Its a peculiarly Glasgow thing, I think.  Small child is offered something, biscuits usually – rice cakes if you are a West End mum – and given “one for each hand”.  When F and EB were little, they thrilled at being given not one but two treats.  This ritual is tough on R who has really no hand use at all.

As in immigrant to the “dear green place”, I can confirm that Glasgow deserves its reputation as a friendly city.  No matter how curmudgeonly you are, it is almost impossible in Glasgow not be engaged in conversation on the bus, in the shop, at the park.  Visitors to the city, always comment on the genuinely friendly taxi drivers, even if they don’t always understand everything they say. (Taxi drivers in Glasgow are really special.  As a student, I was once harassed while waiting for a bus at a deserted bus stop late at night.  A black cab was driving past, saw what was happening, stopped and offered to take me home.  When I protested that I couldn’t afford the fare, he told me that he didn’t expect me to pay, that he and his colleagues were Dads themselves and that if I ever found myself in that situation again, just to flag down a cab. They would always take me home.)

Needless to say, in Glasgow, staff in shops usually like to have a wee chat with your children.  In response, F is taciturn, EB blushes and R …  Well, right there is my problem.  The conversation goes like this: “Hello, beautiful.  What’s your name, gorgeous?  Not speaking today?”  And I genuinely don’t know what to say.  If I say “R can’t speak”, then I risk embarrassing the sales assistant, and quite possibly R.  If I say nothing, then I still risk embarrassing R.  So what do I do?

We had one of those rare sunny days this week that demanded a trip to the ice cream shop after school.  I put R in the buggy and EB and I set off.  The girls were both in their school uniform and a number of people stared at R, clearly old enough for school and yet still in a buggy.  EB found this rude (it was) and asked whether she should stare right back, and, perhaps drunk on stratiacella ice cream, I said that she could. My supermarket dilemma is much more difficult.  There, the sales assistants are just being friendly.

Today, R and I visited Waitrose.  We don’t go there a lot but its often easier when we are alone.  Most supermarkets don’t provide trolleys suitable for R or baskets that can be held while pushing a buggy.  The Waitrose store is small enough that R can usually manage to walk and if she can’t then I don’t have far to carry her. In Waitrose, you are given a token when you pay which you then drop into one of three containers depending on which of three charities you wish to support this month.  Children enjoy this ritual.  At the check out in Waitrose today the friendly assistant chatted to R, asked her her name and then produced two tokens – one for each hand.  I muttered our thanks, grabbed the tokens, grabbed R and rushed for the door.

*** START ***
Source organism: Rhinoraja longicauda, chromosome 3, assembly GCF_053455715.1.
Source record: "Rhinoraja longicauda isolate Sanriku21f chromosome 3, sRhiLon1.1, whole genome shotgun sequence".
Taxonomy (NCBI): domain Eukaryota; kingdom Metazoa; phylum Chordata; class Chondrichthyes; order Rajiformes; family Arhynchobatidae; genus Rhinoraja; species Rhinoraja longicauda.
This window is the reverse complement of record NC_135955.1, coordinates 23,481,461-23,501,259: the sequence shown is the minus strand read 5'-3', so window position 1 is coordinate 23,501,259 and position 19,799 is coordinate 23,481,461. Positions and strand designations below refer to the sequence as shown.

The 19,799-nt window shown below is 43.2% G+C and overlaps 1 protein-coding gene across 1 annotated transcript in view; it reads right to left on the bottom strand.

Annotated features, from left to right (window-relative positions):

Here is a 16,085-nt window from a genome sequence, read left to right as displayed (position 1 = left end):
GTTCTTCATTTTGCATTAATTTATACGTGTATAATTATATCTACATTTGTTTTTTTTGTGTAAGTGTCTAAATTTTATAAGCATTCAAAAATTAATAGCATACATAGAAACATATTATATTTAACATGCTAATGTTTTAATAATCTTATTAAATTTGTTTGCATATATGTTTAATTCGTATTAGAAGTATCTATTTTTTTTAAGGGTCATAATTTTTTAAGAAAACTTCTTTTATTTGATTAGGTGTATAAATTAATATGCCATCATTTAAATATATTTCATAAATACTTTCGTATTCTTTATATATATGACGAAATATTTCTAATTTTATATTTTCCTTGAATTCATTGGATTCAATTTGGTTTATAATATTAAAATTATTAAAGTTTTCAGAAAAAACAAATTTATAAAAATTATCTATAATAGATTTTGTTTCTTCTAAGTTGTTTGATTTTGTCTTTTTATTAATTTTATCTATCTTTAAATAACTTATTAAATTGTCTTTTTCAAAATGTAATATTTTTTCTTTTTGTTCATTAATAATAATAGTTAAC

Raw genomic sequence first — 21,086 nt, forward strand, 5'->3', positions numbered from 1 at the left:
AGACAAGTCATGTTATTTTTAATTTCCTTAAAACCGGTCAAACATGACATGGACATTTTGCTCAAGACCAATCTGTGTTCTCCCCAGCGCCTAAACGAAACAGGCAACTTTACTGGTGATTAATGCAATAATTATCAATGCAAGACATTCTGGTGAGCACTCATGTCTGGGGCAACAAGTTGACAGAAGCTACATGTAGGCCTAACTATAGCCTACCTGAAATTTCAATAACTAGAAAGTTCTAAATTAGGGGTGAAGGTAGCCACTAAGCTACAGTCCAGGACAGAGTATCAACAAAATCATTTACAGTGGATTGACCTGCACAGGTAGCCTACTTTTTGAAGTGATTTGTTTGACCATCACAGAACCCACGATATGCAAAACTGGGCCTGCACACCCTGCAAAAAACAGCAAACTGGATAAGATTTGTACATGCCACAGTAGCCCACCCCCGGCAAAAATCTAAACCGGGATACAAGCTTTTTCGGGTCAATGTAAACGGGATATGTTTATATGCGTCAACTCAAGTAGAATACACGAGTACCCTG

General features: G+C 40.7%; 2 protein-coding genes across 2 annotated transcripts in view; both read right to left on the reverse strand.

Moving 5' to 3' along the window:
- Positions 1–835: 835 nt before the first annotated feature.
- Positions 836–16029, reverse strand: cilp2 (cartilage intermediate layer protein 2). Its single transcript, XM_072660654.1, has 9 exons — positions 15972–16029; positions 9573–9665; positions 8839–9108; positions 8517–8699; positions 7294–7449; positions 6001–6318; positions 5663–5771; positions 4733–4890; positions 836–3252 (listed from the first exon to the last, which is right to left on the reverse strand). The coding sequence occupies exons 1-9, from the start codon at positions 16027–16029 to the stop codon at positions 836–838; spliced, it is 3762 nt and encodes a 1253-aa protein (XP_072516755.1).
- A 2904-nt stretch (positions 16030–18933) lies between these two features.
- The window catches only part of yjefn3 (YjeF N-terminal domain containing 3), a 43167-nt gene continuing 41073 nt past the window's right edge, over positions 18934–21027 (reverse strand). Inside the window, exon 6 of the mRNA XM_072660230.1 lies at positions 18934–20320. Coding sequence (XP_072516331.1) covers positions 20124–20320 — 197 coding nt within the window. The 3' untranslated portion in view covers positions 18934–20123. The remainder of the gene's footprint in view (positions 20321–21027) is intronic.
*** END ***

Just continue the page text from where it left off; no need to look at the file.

Tonight, as every night, I cuddled with R as she dropped off to sleep.  Cuddling her, I could feel her sharp little shoulder blades dig in to me; her sharp little elbows too.  R is getting thin.

Young Lofflers

Image Credit: Mark Williamson, Fochabers

It wasn’t always like this.  R used to be quite chubby.  As a toddler, her jeans struggled to contain her little belly. Small and chubby, she was very cute. For several years she grew steadily along the 2nd centile on the growth charts for  height and weight.  Small, but still within the normal range.  Recently, she has fallen off the charts for both. In the last 3 months she has lost more than 1kg and she is still losing weight (this is equivalent to my losing half a stone, only, of course, that I am not supposed to be growing).

At her neurology appointment on Thursday, a PEG was mooted once again.  For readers unfamiliar with such things, PEG stands for Percunateous Endoscopic Gastrostomy. This is a feeding tube which is inserted directly into the tummy.  Food, fluid and medications can all be administered through the tube. The subject was initially broached before Christmas.  R had all but stopped taking her medicines.  We had tried liquid forms, tablets and granules.  She was refusing them all.  This made her unwell and the more unwell she felt, the more she resisted taking her medications.  Her neurologist mentioned  a PEG.  He said that, in his experience, girls with Rett sometimes simply stopped eating.  A PEG would allow the medication to be administered and could be used to supplement or replace food or fluids should that become necessary.  (This last is important.  There is an additional concern that R’s fluid intake may be insufficient.)